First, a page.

“We’ve learned to follow the animal trails, because if you’re on something that’s really steep, and looks like it’s a cliff, and looking down you can’t quite see the bottom, and there’s a goat trail or a bear trail or a deer trail going down — we know they’re not going down it if there’s no way down. We’ve also learned that even if it looks good and there’s no game trail to be found, to exercise extreme caution because there’s probably a reason they’re not going that way.”

Their preferred trails are made by deer. Goats choose routes that are too steep, and brown bear trails are…unsettling, according to Evans.

Evans – Sometimes bear trails end up being tunnels through the brush. We’ve crawled through them in the dark.
Speck – In the rain!
Evans – I remember sticking my hand in a pile of fresh bear crap. And I remember turning aroun d to Eric and just saying Bear crap!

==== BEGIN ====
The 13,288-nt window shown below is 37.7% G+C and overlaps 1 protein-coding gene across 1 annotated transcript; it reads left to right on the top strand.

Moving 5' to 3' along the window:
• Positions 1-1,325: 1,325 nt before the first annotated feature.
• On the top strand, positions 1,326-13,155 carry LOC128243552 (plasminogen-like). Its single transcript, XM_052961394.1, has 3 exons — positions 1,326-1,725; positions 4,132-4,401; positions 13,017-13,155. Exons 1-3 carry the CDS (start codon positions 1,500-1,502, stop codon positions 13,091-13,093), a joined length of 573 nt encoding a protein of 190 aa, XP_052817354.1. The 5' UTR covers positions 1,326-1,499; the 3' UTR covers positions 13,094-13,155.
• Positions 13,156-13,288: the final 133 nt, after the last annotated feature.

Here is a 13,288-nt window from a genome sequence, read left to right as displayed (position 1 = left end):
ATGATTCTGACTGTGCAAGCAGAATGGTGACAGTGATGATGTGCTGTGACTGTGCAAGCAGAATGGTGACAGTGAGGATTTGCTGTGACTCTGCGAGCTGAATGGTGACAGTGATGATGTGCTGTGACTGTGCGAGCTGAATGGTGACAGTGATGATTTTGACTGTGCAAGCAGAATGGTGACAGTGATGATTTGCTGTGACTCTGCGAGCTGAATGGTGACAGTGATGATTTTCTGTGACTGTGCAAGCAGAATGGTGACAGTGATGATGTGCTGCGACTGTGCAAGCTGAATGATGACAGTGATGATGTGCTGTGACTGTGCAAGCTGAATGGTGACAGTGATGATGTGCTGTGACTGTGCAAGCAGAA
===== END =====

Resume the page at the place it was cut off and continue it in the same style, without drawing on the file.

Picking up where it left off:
The pair often saw brown bears, but only had one threatening encounter with a large boar they believe they startled from sleep. Another time in Whale Bay, a menacing bear forced them break camp and paddle inflatable kayaks late at night back to Evans’ anchored boat.

It was an experience they’ll never forget.

“And the phosphoresence in the water that night was better than any I’ve ever seen in my life,” says Evans. “The glow off of the kayaks was awesome. And it was in the fall — September — and the pink salmon were coming in. And you’d paddle across a school of pink salmon, and it’d be like a lightning storm in the water. We paddled for two hours in that. It was fantastic.”

Baranof Island is predominantly massive, east-west valleys. In fact, a hike from Sitka to Warm Springs Bay can be done in a day. But the north-south route winds over an estimated 600 miles, say Speck and Evans. Someone might be able to do it “in 10 perfect days.” (Josh Houston image)